Letters

Letters 08-01-2016

Voter Suppression And Choice In 2013, five Supreme Court justices, each appointed by Republican presidents, knocked the teeth out of the Voting Rights Act. Immediately a majority of Republican-dominated states began passing laws aimed at suppressing the votes of their majority Democrat demographics: minorities, students and the elderly. These laws – requiring voter IDs, cutting early voting, eliminating same-day registration, closing selected polling places, banning straight-ticket voting, etc. — never flat-out deny a person’s right to vote; they just make actual registering and voting more difficult, and therefore make it more likely that individuals in certain groups will not vote. Think of voter suppression as a kind of reverse marketing strategy, one aimed at getting people not to do something...

Free Parking Patrick Sullivan’s good story on parking overlooked one source of “free parking” that has become an increasing problem in Traverse City: spill-over into adjacent neighborhoods. Instead of discouraging people from bringing cars downtown, we’re allowing them to park on both sides of narrow residential streets all day long...

Real American Duality Isiah Smith didn’t really put his deep thinking hat on before writing the “American Duality” commentary. First there’s geography. His daughter feels safer in Sweden than in the United States, at least partially because of the violence in Dallas, Baton Rouge and Minnesota. Really? Safer than in northern Michigan, which is further away from Dallas and Baton Rouge than Stockholm is from Ansbach, Paris or Brussels and no closer to Minnesota than Sweden is to Germany? Did Smith miss recent supremely violent events in those places? Alrighty then...

Home · Articles · News · Books

Books

 
Thursday, July 15, 2004

Get Hold of...

Books Nancy Sundstrom A familiar theme resonates through bestsel-ling British novelist Jane Green’s sixth novel, and that is to be careful what you wish for, because you might just get it. And if you do, what happens when it looks like real life will surpass your dreams? Can you trust it? Can it last? Are things too good to be true just that?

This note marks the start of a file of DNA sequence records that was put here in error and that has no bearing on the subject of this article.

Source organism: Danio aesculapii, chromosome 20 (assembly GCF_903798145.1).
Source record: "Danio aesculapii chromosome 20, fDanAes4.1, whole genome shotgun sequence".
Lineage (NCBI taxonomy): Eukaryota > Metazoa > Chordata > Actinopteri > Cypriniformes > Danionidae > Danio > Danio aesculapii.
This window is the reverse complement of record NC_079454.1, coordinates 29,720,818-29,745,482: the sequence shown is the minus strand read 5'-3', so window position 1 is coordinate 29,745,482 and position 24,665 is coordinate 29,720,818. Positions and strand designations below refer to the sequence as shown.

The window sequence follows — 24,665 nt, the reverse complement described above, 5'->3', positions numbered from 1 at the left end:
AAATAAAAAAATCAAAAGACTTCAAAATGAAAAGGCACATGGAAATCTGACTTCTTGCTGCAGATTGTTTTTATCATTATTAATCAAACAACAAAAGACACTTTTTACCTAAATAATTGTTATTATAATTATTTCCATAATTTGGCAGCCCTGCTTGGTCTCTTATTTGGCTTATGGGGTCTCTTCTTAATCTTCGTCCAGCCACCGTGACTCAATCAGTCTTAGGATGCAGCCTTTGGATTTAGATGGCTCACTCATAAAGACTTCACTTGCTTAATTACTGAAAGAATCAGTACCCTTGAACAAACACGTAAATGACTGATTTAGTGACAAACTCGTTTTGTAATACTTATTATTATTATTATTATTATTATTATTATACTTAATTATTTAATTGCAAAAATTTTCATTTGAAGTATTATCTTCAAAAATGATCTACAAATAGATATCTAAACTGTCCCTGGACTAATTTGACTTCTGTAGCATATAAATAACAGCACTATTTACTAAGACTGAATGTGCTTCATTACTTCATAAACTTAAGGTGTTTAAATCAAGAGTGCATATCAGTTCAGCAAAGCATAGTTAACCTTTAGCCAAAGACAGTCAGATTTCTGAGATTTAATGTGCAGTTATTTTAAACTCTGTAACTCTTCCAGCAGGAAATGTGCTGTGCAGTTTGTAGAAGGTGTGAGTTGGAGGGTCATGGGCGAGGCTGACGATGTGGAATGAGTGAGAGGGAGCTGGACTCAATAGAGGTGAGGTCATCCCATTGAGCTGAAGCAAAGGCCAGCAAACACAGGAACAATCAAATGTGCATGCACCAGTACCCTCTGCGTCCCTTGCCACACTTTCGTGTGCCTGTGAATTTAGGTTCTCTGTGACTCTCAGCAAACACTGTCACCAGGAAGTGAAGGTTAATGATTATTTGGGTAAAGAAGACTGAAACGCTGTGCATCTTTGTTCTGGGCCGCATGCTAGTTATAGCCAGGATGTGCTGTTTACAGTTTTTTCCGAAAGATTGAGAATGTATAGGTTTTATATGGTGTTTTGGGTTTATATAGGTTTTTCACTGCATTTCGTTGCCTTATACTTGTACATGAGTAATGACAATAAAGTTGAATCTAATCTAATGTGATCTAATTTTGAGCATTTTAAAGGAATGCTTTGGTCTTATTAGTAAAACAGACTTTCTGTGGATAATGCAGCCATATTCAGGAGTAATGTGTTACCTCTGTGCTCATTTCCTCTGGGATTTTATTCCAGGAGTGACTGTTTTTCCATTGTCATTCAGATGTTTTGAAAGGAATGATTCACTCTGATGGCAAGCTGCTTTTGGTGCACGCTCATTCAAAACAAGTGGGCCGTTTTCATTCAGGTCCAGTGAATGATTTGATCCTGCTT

In her latest, the delightful and still substantive “To Have and to Hold,” Alice is a shy and unpretentious woman whose life consists primarily of being a loyal friend and successful caterer who takes great pride in her work. Her needs and wants are simple, and when she attracts the attention of wealthy, dashing businessman Joe Chambers, she simply can’t believe her luck. When he asks her to marry him, she thinks she’s died and gone to heaven.
 
Thursday, July 8, 2004

A Silver-Tongued Devil Offers Details in ‘My Life‘

Books Nancy Sundstrom It was expected that former American President Bill Clinton’s highly-anticipated autobiography would be one of the hottest sellers of the summer, but wasn’t expected was exactly just how hot it would be. Though it has been on the bookshelves for just two weeks now, there is only word to describe the barometer reading for “My Life,” and that is scorching.
Too bad we can’t say that for the tome itself, but we’ll get back to that in a minute.
 
Thursday, July 1, 2004

Helen Fieldings‘ off-the-wall Imagination

Books Nancy Sundstrom In general, book reviewers tend to gravitate toward and steer other readers on to works of quality, ones that merit a solid recommendation and are worth plunking down your hard-earned dollars for or giving up spare precious time to enjoy.
 
Thursday, June 17, 2004

Sex and the City for the Chick-lit Crowd

Books Nancy Sundstrom Marian Keyes is a talented, intelligent, prolific Irish novelist who, nearly single-handedly, has put the “lit” into chick-lit. Keyes’ books are chatty, charming and cheeky, and fairly crackle with killer one-liners and insightful observations about women, careers and relationships. Throw credibility and heart into the mix, and you’ve got works that completely engage while they entertain.
 
Thursday, June 10, 2004

Great Summer Beach Reads

Books Nancy Sundstrom We all have many reasons for looking forward (all year-long) to summer, and that‘s certainly the case if you love books.  Of course, there are always new “beach reads,“ but summertime also traditionally brings with it a number of paperback releases, works by new authors and eagerly-awaited titles.